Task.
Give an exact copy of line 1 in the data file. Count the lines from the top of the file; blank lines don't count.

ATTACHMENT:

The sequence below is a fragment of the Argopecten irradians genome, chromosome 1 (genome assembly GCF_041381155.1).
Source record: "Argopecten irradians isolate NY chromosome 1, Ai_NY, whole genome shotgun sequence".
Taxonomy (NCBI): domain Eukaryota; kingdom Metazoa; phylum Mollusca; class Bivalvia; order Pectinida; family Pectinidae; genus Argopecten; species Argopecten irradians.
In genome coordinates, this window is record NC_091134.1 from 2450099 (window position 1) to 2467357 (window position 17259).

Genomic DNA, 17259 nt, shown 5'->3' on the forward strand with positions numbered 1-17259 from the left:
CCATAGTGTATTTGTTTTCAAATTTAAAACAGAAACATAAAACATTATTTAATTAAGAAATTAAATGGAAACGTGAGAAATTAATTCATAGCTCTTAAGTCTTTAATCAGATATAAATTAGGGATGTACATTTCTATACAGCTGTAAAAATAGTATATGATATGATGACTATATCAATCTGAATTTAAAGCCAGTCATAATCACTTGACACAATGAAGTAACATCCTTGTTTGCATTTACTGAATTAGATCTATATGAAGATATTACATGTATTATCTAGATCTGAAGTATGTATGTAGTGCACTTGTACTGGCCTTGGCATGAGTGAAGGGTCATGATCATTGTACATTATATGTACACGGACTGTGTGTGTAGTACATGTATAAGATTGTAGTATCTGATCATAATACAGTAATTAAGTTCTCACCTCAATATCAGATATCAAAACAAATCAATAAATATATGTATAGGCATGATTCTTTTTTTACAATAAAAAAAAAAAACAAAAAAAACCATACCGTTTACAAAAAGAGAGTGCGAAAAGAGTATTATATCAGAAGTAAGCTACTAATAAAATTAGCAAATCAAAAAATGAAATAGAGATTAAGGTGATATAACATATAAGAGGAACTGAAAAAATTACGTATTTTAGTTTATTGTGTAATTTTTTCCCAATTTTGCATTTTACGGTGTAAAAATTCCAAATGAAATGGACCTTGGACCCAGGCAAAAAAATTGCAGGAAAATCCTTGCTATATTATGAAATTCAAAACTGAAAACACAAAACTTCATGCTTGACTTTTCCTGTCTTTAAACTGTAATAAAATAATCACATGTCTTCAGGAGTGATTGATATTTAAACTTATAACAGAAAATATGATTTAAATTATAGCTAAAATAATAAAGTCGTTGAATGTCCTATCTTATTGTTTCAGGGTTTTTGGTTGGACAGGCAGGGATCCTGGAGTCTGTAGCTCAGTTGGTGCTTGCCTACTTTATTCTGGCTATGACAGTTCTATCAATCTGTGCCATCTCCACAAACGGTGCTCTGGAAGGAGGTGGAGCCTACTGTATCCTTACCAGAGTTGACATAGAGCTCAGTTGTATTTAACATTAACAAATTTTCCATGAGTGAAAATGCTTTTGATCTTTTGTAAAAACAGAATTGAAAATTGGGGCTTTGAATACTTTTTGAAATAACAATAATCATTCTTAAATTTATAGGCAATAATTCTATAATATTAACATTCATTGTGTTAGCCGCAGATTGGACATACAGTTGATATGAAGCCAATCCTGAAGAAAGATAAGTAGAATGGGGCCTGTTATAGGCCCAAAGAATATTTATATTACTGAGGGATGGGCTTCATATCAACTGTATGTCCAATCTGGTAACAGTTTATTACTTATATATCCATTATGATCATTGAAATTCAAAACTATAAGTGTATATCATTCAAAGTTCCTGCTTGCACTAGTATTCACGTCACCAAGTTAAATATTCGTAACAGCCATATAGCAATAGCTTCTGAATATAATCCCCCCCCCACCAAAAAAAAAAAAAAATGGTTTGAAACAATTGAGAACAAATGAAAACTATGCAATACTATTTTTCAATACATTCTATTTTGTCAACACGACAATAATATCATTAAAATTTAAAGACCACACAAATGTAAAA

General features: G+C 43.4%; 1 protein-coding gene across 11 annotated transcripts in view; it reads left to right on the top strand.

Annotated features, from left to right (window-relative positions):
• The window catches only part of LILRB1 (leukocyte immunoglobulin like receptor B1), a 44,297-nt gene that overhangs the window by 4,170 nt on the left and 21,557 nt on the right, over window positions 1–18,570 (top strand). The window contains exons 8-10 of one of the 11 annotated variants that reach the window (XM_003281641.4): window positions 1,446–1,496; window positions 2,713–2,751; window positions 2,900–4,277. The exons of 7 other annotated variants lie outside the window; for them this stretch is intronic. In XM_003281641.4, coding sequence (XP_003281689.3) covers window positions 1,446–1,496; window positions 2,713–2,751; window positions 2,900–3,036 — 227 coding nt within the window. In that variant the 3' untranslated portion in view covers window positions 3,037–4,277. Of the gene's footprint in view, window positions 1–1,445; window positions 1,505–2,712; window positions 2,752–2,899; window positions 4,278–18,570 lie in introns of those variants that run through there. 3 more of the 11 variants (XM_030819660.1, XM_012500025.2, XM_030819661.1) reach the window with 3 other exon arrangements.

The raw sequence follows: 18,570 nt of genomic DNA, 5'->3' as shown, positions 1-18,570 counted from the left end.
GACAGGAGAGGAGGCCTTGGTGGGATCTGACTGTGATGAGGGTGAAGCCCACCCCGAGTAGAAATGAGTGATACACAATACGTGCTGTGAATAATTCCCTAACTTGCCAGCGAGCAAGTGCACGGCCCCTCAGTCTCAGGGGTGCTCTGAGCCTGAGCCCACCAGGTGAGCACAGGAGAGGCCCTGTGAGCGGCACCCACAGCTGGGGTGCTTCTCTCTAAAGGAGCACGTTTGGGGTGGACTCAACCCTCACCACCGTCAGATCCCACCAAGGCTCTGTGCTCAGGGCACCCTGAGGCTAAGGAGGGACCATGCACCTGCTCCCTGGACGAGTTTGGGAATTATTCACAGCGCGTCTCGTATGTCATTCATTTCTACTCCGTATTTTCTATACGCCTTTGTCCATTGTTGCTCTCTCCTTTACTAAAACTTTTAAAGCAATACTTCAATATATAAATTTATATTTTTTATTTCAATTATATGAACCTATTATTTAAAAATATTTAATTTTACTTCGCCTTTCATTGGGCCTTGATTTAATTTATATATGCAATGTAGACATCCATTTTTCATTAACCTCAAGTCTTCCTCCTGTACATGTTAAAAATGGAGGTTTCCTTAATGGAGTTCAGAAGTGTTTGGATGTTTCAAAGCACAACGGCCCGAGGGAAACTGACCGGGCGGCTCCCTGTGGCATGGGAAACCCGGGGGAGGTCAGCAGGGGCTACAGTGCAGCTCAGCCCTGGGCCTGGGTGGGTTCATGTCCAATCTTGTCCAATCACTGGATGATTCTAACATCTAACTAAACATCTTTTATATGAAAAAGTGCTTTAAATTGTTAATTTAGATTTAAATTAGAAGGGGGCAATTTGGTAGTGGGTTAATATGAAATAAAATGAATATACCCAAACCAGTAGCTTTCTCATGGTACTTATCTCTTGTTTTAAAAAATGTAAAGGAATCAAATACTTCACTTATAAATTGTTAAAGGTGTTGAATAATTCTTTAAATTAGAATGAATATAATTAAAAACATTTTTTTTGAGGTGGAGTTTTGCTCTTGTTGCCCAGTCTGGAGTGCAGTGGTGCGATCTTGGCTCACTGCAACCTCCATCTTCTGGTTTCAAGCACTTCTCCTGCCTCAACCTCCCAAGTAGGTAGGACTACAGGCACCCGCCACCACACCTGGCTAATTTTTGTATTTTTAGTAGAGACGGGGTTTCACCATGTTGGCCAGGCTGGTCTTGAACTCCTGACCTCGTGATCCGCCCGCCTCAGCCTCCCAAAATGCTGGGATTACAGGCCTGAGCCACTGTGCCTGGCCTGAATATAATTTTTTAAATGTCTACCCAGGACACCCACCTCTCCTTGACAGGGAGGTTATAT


The sequence below is a fragment of the Argopecten irradians genome, chromosome 1 (genome assembly GCF_041381155.1).